More than ever, the first three tournaments on the PGA Tour this year felt like a mere prelude to the real season. These events produced three nice-guy winners (and I’m not saying there’s anything wrong with that!), but with most of the big names away the Tour started with a whimper instead of with a bang.
The Hyundai Tournament of Champions has been struggling to attract the top players to its season-opening event for about a decade now, and this year might have been its worst field ever. Not only were stars like Luke Donald, Rory McIlroy (a heavy schedule in late 2011), and Phil Mickelson (said not to like the Kapalua course) no shows, there were more than the usual number of injuries and off-season surgeries, and one baby being born, leaving a thin group of 27 players.
In fact, it might have been the weakest field for any event ever on the PGA Tour, save for opposite-field tournaments. Think about it. You only had to beat 26 players instead of 143 or 155 as at a full-field event—and the Tour is deep enough that at least 100 of them have a chance to win. Some observers even consider the Tour Championship, with its field of 30, to be a cheap victory. I don’t agree with that, because at least those are 30 of the best players on the Tour (not absolutely the 30 best because of the absence of some international players and the vagaries of the point system, but still a strong group of 30). But even a full-strength Tournament of Champions would be weaker than that—there are always a few good players who go winless in any given year and a few journeyman players who are there only because they had a brief moment in the sun. When you take away the best players on top of that, you get a field that is both small and weak at the top.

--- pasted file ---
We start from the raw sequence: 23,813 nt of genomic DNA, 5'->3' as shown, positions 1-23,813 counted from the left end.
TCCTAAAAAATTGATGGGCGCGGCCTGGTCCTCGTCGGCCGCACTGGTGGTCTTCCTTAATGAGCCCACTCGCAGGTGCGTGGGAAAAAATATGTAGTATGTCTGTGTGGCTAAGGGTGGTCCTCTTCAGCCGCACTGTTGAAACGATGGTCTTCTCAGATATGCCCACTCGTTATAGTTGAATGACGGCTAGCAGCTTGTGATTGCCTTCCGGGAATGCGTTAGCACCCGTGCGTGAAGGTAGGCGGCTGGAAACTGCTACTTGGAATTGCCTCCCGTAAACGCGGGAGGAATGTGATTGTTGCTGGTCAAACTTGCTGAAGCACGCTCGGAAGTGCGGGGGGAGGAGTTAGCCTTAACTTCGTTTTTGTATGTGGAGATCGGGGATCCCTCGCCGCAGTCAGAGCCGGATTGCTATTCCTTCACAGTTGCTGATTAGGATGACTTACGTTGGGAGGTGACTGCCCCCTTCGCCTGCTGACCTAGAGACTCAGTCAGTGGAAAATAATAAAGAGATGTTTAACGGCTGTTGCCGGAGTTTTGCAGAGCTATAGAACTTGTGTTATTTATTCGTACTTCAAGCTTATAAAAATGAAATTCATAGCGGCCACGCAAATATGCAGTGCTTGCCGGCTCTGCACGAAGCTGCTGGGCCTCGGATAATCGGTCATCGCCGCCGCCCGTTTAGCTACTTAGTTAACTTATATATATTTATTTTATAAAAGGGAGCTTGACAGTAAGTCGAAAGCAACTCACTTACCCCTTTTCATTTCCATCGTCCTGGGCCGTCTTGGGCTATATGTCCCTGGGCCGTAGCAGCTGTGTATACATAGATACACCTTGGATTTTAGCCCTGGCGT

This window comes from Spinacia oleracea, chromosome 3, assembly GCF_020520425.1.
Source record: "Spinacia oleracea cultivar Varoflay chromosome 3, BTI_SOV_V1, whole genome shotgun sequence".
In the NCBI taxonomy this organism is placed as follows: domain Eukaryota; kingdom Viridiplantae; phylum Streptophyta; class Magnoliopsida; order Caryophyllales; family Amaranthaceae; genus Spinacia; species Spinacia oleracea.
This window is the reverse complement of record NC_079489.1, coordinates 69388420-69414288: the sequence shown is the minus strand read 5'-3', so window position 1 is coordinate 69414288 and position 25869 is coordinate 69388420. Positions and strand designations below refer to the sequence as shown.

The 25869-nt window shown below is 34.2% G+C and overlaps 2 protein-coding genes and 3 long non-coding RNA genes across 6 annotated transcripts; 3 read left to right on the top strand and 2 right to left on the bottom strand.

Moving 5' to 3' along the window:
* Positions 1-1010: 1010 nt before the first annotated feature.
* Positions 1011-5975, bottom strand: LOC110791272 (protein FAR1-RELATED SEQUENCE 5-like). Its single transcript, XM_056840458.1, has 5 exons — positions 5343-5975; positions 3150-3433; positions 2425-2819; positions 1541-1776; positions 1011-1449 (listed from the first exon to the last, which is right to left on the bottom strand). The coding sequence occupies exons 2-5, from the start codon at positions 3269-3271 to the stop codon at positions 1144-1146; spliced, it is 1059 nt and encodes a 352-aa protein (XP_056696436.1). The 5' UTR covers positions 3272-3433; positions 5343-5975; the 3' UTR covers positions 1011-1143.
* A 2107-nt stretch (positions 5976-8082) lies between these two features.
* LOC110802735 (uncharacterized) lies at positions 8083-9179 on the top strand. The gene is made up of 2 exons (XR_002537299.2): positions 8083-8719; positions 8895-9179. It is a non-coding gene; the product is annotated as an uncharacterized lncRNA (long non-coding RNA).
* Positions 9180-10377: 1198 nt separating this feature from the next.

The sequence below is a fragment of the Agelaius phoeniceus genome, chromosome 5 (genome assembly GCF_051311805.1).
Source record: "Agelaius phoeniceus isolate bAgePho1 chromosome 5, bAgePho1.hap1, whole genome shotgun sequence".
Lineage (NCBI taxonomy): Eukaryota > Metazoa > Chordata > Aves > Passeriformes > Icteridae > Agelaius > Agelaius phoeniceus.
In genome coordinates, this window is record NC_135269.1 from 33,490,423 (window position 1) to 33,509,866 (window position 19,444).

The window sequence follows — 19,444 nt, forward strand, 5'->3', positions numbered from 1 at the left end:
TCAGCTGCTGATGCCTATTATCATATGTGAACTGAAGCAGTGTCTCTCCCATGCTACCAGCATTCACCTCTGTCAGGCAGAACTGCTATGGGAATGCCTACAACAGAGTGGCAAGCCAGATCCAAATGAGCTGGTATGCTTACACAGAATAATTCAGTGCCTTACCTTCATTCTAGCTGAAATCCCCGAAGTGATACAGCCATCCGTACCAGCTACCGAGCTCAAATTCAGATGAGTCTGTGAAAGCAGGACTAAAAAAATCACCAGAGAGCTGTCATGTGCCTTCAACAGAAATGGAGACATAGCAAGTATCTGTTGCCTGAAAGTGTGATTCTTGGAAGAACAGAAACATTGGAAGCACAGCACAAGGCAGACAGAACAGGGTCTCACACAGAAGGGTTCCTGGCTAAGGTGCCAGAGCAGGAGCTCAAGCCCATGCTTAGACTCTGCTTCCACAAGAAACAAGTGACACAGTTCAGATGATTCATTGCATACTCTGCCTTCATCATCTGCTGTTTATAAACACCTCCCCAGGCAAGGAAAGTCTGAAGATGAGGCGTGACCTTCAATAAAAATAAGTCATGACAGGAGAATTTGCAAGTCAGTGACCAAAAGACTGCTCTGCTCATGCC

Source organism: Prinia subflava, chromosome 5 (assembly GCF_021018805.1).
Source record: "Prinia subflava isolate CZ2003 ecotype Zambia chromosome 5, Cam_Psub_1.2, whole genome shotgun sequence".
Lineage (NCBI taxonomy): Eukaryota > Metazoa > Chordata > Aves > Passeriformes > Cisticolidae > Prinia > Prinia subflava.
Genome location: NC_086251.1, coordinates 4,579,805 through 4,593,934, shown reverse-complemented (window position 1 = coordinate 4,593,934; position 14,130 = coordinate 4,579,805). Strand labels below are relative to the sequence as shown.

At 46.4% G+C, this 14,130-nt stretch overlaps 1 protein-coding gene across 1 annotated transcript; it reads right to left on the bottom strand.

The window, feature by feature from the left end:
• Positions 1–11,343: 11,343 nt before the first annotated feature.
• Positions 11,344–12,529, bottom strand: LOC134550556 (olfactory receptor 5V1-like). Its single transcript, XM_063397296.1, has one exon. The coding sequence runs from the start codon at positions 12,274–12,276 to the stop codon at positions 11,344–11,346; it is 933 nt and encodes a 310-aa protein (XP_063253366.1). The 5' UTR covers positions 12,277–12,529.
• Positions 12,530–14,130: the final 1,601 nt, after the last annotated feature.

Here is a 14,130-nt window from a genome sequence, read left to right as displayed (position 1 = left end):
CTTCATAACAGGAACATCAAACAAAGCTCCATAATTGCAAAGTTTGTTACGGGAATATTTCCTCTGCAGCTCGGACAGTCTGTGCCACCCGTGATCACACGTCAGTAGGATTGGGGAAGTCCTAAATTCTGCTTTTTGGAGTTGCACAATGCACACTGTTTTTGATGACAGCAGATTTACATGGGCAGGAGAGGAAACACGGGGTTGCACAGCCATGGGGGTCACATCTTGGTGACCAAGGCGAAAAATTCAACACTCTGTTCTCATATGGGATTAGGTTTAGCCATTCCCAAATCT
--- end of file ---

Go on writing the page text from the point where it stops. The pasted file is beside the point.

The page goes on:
Something should be done about the TofC. It needs a format tweak, whether it’s inviting winners from the past two or three years or inviting winners of select events from international tours. Or it could be shifted at least a bit later. That’s tough to do because the PGA Tour schedule is so full—but how about switching the Hawaii events so the Tour opens with the Sony Open and then goes to Kapalua, moving it a week further from the holidays and perhaps enticing those looking to rest after an active November/early December?
While the TofC needs improvement, I’m pretty much OK with the PGA Tour easing into the season—that’s a result of the fullness of both the PGA Tour and international schedules and I’m not inclined to say that playing opportunities should be taken away. It’s just that this year seemed too much of a slow start.
That said, there were signs of hope for the tournament that used to be called the Hope. The newly minted Humana Challenge, with the involvement of President Bill Clinton, was a shot in the arm for what had become a tired and, recently, sponsor-less Bob Hope Desert Classic (and further evidence that “Classic” or, for that matter, “Open,” are no longer the words of choice for new tournaments. “Challenge” or “Championship” are now preferred, the latter used even for tournaments that aren’t the championship of anything).